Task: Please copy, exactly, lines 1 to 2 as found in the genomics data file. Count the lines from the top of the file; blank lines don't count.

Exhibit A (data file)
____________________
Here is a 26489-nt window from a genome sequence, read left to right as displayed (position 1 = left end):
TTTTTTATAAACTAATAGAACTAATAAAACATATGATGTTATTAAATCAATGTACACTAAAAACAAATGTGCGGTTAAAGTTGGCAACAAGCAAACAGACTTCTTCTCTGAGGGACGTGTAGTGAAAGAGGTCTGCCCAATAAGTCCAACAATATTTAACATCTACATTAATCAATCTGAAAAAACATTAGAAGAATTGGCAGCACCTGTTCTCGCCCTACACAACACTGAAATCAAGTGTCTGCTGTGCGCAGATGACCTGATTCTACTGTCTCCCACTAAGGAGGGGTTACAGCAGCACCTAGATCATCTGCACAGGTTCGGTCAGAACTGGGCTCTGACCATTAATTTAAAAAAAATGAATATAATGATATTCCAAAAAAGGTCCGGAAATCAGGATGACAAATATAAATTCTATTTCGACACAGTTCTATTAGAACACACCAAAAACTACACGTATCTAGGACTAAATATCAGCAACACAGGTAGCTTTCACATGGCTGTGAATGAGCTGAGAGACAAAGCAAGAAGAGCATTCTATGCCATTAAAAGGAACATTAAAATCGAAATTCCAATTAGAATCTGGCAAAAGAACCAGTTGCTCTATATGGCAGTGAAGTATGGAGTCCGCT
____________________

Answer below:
Here is a 26489-nt window from a genome sequence, read left to right as displayed (position 1 = left end):
TTTTTTATAAACTAATAGAACTAATAAAACATATGATGTTATTAAATCAATGTACACTAAAAACAAATGTGCGGTTAAAGTTGGCAACAAGCAAACAGACTTCTTCTCTGAGGGACGTGTAGTGAAAGAGGTCTGCCCAATAAGTCCAACAATATTTAACATCTACATTAATCAATCTGAAAAAACATTAGAAGAATTGGCAGCACCTGTTCTCGCCCTACACAACACTGAAATCAAGTGTCTGCTGTGCGCAGATGACCTGATTCTACTGTCTCCCACTAAGGAGGGGTTACAGCAGCACCTAGATCATCTGCACAGGTTCGGTCAGAACTGGGCTCTGACCATTAATTTAAAAAAAATGAATATAATGATATTCCAAAAAAGGTCCGGAAATCAGGATGACAAATATAAATTCTATTTCGACACAGTTCTATTAGAACACACCAAAAACTACACGTATCTAGGACTAAATATCAGCAACACAGGTAGCTTTCACATGGCTGTGAATGAGCTGAGAGACAAAGCAAGAAGAGCATTCTATGCCATTAAAAGGAACATTAAAATCGAAATTCCAATTAGAATCTGGCAAAAGAACCAGTTGCTCTATATGGCAGTGAAGTATGGAGTCCGCT